It’s a popular debate these days: is technology making our communication skills weaker? Critics like to argue that that using digital communication means we aren’t getting the right level of social interaction. They worry that sending texts and short emails cuts down our writing skills. They claim that we’re all going to end up completely incapable of explaining our thoughts in more than 140 characters.
Personally, I don’t worry about my social interaction skills going downhill, or my writing skills disappearing. However, I do think that technology gives us more ways to mess up. Think about this: you’re really mad at your friend, so you fire off 10 texts using harsh language to tell her why she’s terrible and you never want to be friends again. You do this right after your fight, and you’re all worked up. Do you think you’ll be happy with what you sent when you read the texts again a couple hours later? Probably not. The immediacy of digital communication can certainly be to our benefit, but it also gives us the ability to act on urges and emotions before we really think them through. And an additional risk: there’s always the possibility of misinterpretation. My girlfriends spend a lot of time analyzing the texts they get from guys. Probably 98% of that effort is wasted effort, because there isn’t usually a hidden meaning at all. It just seems like there might be, because tone is unclear when something is written out. And since it’s so easy to write and hit send, I think people put less thought into word choice.
Earlier this week, Slate ran a piece about how to sign off from emails. The author, Matthew J.X. Malady, proposed that we get rid of email signatures altogether. Malady argues signatures don’t add much to our emails, and are often rather generically used. Even if someone writes “best regards,” they likely don’t mean their very, very best regards. He pokes fun at some silly sign-offs, and I have to agree with him here: I find it really weird when someone signs an email “warmest regards,” especially if it’s a work email. In fact, I find those signatures off-putting rather than aiding, because they feel hyperbolic and fake. I also agree with Malady that we waste time fretting over the proper sign-off. Does it really make a huge difference if I sign my email “best” or “thanks?” I doubt it. There is a consideration set of sign-offs that are all perfectly polite and normal, and switching between them probably doesn’t change things very much.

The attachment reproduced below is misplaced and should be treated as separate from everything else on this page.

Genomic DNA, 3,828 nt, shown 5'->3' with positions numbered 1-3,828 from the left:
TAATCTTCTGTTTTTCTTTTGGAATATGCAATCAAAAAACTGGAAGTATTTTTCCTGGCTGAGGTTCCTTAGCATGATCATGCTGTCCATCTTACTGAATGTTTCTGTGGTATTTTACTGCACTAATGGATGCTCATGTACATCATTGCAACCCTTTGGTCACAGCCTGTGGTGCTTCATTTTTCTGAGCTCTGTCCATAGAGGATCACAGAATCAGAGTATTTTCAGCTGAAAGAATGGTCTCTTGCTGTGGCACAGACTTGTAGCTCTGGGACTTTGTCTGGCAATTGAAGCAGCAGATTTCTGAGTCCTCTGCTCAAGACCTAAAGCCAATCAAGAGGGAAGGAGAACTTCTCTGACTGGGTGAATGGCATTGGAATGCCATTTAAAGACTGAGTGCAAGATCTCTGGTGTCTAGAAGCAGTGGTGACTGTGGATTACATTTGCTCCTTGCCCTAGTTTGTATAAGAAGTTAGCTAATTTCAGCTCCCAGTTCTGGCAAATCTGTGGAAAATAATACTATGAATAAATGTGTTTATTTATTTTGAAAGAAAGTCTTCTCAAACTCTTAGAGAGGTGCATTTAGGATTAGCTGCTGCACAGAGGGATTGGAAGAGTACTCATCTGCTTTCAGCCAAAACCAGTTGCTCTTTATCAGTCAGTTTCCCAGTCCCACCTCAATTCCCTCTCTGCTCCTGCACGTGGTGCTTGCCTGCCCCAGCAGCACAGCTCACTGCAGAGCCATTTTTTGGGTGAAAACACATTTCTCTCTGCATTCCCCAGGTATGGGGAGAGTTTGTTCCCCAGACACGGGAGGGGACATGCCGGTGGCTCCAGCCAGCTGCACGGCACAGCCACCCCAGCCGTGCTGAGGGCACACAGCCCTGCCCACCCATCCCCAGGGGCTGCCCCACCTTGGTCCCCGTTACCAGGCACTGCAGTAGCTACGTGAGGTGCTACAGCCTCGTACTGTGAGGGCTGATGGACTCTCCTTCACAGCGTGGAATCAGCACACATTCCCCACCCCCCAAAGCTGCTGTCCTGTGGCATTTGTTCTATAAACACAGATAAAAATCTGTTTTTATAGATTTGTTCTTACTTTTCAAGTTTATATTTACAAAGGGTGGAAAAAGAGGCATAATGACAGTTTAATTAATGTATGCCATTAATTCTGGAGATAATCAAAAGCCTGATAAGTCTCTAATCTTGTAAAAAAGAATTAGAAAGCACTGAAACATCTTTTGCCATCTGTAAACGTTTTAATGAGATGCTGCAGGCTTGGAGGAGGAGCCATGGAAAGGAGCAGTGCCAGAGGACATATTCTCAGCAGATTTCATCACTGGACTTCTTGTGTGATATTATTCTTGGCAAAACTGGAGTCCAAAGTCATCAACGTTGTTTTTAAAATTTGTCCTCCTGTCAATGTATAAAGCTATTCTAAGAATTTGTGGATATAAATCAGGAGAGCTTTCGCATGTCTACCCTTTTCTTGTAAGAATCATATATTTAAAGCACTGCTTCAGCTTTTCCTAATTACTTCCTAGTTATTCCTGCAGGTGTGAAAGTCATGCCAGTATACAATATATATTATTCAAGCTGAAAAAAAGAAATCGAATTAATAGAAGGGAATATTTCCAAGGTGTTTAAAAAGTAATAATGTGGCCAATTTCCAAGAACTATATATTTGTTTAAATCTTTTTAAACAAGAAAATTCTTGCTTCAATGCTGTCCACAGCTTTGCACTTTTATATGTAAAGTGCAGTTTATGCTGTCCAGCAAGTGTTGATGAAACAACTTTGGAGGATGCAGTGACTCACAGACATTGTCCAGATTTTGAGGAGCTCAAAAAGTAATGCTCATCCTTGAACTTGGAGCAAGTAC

Still, I don’t agree with his proposal that we cut signatures altogether and end emails “with the actual last thing that we want to say.” I think that’s totally fine for friends, close colleagues, etc. But when you’re writing to someone you don’t know very well, or someone you need help from, or someone you need to impress (like a potential employer), I think it’s important to convey the right amount of respect. It’s important to show that you’re interested in an actual human relationship and not just favors. And sending an email that’s nothing but instructions, demands or requests wouldn’t convey that. So while I might not write a “dear so-and-so” or a “best” in my emails to my friends, I will certainly do so when I email someone I don’t know. Otherwise, I think we’re treading those dangerous waters in which communication no longer feels like it carries any weight, and we forget that our words are a representation of who we are.